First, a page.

Victim OR Victor

Thursday, April 20th, 2017

Victim OR VictorIn this blog we’ve often discussed the “false dilemma” — the unnecessary use of the word “or.”

For example, “Wealthy OR Happy” as though it’s necessarily one OR the other when of course it can and should be both. Another is “nice OR successful.” Then there’s “giver OR receiver.” And numerous others.

On the other hand there are those things that are one or the other.

One cannot be angry AND happy.  A leader cannot be a manipulator AND have a loyal organization. A colleague cannot be a known gossiper AND respected.

And…a person cannot be a victim AND a victor. It truly is one OR the other.

Before I continue please allow me to establish a premise that differs from some others. There’s a teaching by many in the personal development community claiming that there are no victims and that we all — perhaps on some type of metaphysical level — always directly cause our own situations. With all respect, I disagree.

In my opinion, there certainly are victims, and through no cause of their own. People (and groups of people) are victims of natural disasters, of elements of their birth, of upbringing, of diseases, of despotic tyrants, of bullying, of horrible incidents that they did not cause.

They are victims. They did not bring it upon themselves.

However, I believe the choice they have is whether to remain a victim or do whatever they can in order to improve their lot and become victors.

Because if there’s one thing I’ve noticed in 59 years is that there is no such thing as a victim AND a victor…simultaneously.

Many victors began as victims or had something horrible happen to them where they became victims. But at some point they made an important decision.

A friend of mine explained how many years ago he got “taken” by his partners with whom he’d cofounded a franchise. When the franchise later became a huge success he was left with crumbs. He told me that for a number of years he lived in anger, resentment, and victimhood, sharing the story with anyone and everyone who would listen.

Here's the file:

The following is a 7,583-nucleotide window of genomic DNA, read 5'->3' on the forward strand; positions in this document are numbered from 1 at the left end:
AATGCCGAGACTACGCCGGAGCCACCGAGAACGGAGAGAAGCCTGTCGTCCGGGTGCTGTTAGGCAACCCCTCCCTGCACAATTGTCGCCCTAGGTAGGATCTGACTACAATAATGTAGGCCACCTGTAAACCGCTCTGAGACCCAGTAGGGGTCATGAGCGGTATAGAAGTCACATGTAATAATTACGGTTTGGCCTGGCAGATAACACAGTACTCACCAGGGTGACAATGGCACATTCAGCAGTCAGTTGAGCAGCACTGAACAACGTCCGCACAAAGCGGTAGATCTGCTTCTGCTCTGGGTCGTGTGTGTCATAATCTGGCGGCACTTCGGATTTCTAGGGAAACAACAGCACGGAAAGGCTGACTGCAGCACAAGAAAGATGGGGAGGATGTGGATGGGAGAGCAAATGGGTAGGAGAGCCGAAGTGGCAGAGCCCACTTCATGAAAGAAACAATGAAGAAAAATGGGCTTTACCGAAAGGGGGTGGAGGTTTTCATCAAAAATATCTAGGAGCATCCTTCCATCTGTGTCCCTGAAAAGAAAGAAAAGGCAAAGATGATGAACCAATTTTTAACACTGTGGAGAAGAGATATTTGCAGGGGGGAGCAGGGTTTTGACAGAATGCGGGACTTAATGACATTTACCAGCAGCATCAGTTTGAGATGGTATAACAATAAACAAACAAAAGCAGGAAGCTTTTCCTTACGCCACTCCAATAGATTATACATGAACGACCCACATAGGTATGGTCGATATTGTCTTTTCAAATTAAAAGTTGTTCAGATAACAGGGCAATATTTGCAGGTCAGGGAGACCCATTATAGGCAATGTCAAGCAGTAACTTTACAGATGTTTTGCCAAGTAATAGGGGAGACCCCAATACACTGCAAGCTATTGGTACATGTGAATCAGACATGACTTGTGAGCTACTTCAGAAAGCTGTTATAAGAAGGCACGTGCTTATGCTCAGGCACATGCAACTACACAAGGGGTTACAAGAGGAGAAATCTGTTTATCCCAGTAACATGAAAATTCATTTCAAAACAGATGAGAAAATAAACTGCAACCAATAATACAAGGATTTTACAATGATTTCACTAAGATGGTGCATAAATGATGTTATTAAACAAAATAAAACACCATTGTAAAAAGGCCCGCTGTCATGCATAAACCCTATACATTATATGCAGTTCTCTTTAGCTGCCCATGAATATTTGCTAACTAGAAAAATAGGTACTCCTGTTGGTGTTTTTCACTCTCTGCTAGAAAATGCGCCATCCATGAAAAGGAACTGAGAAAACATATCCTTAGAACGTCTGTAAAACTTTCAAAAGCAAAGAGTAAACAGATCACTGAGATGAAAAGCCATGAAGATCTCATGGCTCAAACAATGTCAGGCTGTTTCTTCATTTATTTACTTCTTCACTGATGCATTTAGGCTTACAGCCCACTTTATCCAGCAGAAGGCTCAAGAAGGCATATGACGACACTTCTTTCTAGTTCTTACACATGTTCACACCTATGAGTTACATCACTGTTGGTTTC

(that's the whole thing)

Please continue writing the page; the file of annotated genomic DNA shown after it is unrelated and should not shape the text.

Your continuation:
Indeed, he was a victim. But it was only after he decided he was tired of playing that role did he go on to build other successful businesses and reach the level of success  and happiness he knew he could. As he told me, so long as he remained in victim mode there was no way he could accomplish what he wanted.

Both individuals and groups — most of us have been victims of something. Sometimes little things. And other times, really, really big, horrendous, even monstrous things. And we all have the right to remain a victim and live in our victimhood.

Or, we can decide we’re no longer content with that, and do everything we can to become a victor, an overcomer, a hero of our circumstance.

One thing we cannot do is be both victim AND victor. It is definitely an OR.

Agree? Disagree? Feel free to share your thoughts.

 

 

What Gets Us Into Trouble

Wednesday, February 15th, 2017

What Gets Us Into TroubleOne of the most often asked questions I receive during podcast interviews is, “What advice would you give your 20-year-old self?”

This is actually one of the easiest questions for me to answer. There are two pieces of advice.

The first is, “listen a lot more…and speak a lot less.” (Both were definitely issues.)

But, it’s the second one that’s the biggie. I’d relate — with an exclamation mark in my voice — to “younger Burg” one of my all-time favorite sayings:

It ain’t what you don’t know that gets you into trouble. It’s what you know for sure that just ain’t so.”

I don’t know who originally said that. Mark Twain is often credited. While he said something somewhat similar in one of his books, he didn’t quite say that.

Regardless, in my opinion, it’s brilliant, and it’s something I wish I’d known those many years ago when I thought I knew it all.

What a difference-maker that would have been!

At 20, I was absolutely, positively, and without question certain that I knew how the world worked and what people thought. And, why they were wrong.

It call came down to what I thought; no, what I knew. And, what I knew that I knew.

Except that it turned out I didn’t. Not even close. I ended up being so very wrong about so many things.